The Eleventh Circuit on March 21, 2012, reversed the federal district court’s dismissal of Tommy Arthur’s 42 U.S.C. § 1983 complaint alleging among other claims that recent changes in Alabama’s lethal injection protocol, the failure of prison personnel to follow regular procedures in carrying out lethal injections, and Alabama’s policy of keeping information about its lethal injection procedure secret violate the Cruel and Unusual Punishment and Due Process Clauses.
The court sent the case back to the district court for factual development about whether Alabama’s recent change in the drugs used in lethal injections is substantial enough to make Mr. Arthur’s challenge timely. The district court had dismissed Mr. Arthur’s claims without any evidentiary development.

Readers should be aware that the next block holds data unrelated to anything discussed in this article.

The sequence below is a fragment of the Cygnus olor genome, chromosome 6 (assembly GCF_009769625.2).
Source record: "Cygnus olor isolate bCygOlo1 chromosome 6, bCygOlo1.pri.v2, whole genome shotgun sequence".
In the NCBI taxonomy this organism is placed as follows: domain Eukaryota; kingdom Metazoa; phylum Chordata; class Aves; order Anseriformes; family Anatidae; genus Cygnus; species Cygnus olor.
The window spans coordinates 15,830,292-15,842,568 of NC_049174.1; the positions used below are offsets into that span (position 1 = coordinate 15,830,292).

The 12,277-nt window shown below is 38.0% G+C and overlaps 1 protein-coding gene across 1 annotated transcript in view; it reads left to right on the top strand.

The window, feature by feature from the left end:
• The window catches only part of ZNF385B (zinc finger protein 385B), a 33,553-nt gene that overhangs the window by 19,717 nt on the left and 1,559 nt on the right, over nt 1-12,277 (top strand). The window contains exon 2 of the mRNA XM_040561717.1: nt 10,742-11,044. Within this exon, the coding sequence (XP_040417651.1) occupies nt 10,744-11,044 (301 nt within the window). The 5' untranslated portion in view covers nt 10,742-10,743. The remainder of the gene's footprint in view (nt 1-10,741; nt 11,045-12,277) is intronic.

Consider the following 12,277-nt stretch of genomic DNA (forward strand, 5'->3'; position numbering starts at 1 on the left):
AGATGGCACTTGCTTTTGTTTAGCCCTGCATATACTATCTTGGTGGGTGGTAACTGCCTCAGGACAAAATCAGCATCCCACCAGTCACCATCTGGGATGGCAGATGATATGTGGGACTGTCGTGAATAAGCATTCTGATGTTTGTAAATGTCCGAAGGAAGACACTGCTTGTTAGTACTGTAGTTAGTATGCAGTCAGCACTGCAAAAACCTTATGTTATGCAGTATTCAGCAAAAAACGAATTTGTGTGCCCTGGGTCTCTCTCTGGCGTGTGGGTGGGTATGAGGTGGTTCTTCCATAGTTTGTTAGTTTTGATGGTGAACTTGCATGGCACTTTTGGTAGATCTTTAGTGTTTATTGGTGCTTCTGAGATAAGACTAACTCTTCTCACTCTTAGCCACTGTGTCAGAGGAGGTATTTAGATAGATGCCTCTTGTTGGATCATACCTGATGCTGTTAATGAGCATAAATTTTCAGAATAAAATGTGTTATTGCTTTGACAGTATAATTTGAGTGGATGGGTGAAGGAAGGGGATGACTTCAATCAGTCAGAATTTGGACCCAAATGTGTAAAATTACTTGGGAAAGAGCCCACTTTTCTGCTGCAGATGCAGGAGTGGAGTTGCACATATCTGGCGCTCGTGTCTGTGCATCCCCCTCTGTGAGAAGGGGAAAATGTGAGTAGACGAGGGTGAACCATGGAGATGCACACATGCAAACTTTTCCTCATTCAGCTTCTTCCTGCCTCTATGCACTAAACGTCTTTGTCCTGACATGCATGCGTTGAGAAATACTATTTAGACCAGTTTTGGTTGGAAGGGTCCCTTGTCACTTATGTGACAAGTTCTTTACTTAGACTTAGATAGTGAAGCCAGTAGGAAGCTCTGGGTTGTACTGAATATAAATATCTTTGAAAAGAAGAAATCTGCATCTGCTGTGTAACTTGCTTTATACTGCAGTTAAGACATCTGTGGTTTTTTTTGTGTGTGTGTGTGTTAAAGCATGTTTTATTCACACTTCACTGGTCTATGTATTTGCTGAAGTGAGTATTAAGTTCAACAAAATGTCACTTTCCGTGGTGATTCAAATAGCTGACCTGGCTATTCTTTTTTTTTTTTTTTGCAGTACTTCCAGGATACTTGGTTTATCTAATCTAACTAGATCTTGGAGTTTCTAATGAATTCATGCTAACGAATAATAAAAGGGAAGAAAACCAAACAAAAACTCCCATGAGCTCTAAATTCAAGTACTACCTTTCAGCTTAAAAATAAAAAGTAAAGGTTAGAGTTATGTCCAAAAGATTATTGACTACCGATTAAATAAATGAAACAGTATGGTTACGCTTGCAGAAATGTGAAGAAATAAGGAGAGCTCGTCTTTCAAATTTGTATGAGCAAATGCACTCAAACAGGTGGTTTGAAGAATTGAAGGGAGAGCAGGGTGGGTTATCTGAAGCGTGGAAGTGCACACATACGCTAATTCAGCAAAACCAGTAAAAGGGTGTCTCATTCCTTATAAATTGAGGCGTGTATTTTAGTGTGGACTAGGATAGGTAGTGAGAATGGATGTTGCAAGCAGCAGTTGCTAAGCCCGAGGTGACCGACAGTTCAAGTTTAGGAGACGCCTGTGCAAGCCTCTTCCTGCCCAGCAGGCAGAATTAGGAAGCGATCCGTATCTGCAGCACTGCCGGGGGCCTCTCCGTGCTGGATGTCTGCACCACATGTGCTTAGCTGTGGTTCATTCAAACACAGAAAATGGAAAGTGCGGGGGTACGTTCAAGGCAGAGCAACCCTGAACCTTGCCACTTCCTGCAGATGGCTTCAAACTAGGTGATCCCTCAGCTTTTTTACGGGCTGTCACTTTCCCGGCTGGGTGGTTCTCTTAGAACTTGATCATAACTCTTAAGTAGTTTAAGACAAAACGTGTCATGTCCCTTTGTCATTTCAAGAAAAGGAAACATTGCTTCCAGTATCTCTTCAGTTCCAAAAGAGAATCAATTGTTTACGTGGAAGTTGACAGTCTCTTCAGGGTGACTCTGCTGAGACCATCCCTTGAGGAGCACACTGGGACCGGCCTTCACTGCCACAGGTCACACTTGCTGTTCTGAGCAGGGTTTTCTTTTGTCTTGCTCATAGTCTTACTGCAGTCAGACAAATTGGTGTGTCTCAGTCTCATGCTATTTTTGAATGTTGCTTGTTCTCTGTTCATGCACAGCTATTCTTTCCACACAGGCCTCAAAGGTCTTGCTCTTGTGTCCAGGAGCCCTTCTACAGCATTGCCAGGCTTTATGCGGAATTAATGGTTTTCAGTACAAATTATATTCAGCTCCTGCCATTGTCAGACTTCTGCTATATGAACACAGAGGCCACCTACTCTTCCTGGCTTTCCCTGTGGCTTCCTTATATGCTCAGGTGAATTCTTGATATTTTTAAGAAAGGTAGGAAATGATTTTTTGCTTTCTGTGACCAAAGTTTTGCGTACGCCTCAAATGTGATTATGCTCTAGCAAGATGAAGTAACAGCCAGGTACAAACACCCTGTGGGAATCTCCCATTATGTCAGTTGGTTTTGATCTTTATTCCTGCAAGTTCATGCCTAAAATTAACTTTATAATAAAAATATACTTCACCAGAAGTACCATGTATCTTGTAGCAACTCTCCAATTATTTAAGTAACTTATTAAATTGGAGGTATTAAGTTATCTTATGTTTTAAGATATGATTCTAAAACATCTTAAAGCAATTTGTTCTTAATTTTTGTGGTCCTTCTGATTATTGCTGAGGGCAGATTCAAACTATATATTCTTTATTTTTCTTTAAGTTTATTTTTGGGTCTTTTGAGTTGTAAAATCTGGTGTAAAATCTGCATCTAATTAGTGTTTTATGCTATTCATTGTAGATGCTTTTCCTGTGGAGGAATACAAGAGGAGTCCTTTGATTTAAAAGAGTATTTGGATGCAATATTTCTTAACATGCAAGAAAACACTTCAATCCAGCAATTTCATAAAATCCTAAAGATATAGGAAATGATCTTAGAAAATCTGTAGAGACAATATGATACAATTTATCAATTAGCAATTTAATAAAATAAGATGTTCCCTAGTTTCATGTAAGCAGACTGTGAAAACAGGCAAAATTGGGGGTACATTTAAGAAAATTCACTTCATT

“There has been no finding about the manner in which Alabama administers its lethal injections, no evaluation of whether Alabama’s representations are accurate, and no opportunity whatsoever to contradict the State’s assertions with Arthur’s own evidence,” the Eleventh Circuit wrote. “And the lack of factual development in this record is only exacerbated by Alabama’s policy of maintaining secrecy surrounding every aspect of its three-drug execution method.”
Although the decision immediately remanded the case to the district court for further proceedings, the State of Alabama sought additional time to ask the full appellate court for rehearing, which necessitated the order staying Mr. Arthur’s execution. The Eleventh Circuit panel yesterday denied the State’s request that it reconsider its decision granting the stay, and the Attorney General’s office confirmed today’s execution would not go forward.